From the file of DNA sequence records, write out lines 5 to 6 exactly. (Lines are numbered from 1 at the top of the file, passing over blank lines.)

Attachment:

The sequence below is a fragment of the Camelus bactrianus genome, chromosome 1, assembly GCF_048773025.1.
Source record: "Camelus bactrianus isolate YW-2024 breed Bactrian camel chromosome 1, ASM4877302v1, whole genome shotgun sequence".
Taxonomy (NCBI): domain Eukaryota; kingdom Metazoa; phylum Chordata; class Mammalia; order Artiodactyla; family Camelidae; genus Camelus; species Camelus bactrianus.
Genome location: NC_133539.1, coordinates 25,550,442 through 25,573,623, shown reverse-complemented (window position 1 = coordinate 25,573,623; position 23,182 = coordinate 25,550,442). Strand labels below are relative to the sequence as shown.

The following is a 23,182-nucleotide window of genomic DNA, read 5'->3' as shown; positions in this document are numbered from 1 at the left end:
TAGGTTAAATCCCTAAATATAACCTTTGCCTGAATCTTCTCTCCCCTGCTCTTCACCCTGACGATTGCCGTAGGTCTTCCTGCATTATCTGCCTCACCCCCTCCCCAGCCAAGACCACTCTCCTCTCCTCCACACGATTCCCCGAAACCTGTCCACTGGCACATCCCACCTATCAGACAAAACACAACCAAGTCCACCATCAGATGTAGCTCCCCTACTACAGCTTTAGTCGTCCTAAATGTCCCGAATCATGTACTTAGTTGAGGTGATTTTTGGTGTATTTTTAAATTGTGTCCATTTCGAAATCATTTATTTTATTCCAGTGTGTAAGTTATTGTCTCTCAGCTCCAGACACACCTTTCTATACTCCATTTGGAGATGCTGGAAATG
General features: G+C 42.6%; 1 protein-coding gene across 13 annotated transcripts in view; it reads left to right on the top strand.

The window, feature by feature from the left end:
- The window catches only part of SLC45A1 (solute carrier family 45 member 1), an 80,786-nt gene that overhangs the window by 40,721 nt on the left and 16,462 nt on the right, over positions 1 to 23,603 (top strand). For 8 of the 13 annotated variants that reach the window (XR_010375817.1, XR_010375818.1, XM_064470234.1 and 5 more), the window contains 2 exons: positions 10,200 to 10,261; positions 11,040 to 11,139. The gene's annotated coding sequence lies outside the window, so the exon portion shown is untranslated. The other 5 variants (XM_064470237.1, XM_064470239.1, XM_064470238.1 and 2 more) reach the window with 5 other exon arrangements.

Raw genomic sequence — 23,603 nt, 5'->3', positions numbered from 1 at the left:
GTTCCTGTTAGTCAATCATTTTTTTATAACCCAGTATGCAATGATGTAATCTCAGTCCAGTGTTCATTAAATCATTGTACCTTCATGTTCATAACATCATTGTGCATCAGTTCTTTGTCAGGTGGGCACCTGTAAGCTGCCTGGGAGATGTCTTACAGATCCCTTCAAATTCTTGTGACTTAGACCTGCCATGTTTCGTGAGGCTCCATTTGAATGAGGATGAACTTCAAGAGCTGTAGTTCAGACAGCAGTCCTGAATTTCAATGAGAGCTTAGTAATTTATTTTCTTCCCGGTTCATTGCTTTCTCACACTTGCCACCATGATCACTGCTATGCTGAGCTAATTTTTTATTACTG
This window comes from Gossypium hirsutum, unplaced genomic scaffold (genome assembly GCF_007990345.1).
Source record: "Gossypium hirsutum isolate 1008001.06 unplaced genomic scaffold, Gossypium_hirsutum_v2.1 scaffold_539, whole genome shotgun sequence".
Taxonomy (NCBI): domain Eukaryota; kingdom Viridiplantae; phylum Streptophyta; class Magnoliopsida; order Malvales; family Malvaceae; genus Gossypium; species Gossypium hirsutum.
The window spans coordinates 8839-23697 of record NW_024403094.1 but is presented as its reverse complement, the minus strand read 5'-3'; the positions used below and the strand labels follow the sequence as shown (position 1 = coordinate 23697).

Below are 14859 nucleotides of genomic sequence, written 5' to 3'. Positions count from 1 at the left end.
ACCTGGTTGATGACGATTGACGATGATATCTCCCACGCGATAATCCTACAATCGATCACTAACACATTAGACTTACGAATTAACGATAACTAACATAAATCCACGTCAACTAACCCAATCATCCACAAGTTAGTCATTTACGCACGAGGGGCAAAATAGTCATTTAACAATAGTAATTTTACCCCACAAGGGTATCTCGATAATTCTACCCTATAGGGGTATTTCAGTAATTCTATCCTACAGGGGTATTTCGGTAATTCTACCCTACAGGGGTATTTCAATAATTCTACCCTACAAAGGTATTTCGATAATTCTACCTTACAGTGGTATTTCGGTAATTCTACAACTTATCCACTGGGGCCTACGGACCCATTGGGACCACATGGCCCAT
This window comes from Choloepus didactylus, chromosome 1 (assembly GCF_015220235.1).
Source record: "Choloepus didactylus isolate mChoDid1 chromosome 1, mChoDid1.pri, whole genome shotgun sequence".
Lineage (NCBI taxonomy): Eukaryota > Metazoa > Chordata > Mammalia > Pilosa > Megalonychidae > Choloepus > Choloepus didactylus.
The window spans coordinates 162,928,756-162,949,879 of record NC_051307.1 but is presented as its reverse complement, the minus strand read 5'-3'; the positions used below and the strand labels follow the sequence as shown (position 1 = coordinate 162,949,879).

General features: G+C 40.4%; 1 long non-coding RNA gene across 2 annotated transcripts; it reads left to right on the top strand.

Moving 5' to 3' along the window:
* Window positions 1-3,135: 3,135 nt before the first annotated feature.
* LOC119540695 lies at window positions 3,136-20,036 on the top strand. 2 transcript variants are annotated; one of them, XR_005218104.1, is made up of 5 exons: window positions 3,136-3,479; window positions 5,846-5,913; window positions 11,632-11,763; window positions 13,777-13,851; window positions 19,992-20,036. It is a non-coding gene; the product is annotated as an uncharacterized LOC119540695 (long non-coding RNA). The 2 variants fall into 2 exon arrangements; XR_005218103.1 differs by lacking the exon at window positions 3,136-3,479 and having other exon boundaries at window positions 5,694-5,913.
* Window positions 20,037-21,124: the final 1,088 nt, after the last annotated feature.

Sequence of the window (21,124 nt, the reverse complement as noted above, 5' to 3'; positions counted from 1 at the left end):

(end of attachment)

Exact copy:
The following is a 23,182-nucleotide window of genomic DNA, read 5'->3' as shown; positions in this document are numbered from 1 at the left end:
TAGGTTAAATCCCTAAATATAACCTTTGCCTGAATCTTCTCTCCCCTGCTCTTCACCCTGACGATTGCCGTAGGTCTTCCTGCATTATCTGCCTCACCCCCTCCCCAGCCAAGACCACTCTCCTCTCCTCCACACGATTCCCCGAAACCTGTCCACTGGCACATCCCACCTATCAGACAAAACACAACCAAGTCCACCATCAGATGTAGCTCCCCTACTACAGCTTTAGTCGTCCTAAATGTCCCGAATCATGTACTTAGTTGAGGTGATTTTTGGTGTATTTTTAAATTGTGTCCATTTCGAAATCATTTATTTTATTCCAGTGTGTAAGTTATTGTCTCTCAGCTCCAGACACACCTTTCTATACTCCATTTGGAGATGCTGGAAATG